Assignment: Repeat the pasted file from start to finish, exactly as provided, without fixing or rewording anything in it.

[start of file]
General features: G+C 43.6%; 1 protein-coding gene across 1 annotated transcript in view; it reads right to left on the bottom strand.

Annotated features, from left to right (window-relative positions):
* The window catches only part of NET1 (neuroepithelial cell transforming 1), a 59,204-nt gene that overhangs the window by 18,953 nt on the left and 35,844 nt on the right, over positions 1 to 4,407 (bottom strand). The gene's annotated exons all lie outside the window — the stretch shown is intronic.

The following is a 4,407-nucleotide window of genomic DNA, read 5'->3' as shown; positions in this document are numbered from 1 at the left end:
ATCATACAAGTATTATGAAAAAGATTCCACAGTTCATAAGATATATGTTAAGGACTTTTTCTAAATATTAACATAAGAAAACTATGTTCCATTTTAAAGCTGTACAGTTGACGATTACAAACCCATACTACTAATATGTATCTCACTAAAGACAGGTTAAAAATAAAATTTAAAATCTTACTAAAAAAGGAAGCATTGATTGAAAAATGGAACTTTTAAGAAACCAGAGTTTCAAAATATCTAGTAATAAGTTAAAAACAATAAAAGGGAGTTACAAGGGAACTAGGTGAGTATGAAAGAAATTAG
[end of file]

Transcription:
General features: G+C 43.6%; 1 protein-coding gene across 1 annotated transcript in view; it reads right to left on the bottom strand.

Annotated features, from left to right (window-relative positions):
* The window catches only part of NET1 (neuroepithelial cell transforming 1), a 59,204-nt gene that overhangs the window by 18,953 nt on the left and 35,844 nt on the right, over positions 1 to 4,407 (bottom strand). The gene's annotated exons all lie outside the window — the stretch shown is intronic.

The following is a 4,407-nucleotide window of genomic DNA, read 5'->3' as shown; positions in this document are numbered from 1 at the left end:
ATCATACAAGTATTATGAAAAAGATTCCACAGTTCATAAGATATATGTTAAGGACTTTTTCTAAATATTAACATAAGAAAACTATGTTCCATTTTAAAGCTGTACAGTTGACGATTACAAACCCATACTACTAATATGTATCTCACTAAAGACAGGTTAAAAATAAAATTTAAAATCTTACTAAAAAAGGAAGCATTGATTGAAAAATGGAACTTTTAAGAAACCAGAGTTTCAAAATATCTAGTAATAAGTTAAAAACAATAAAAGGGAGTTACAAGGGAACTAGGTGAGTATGAAAGAAATTAG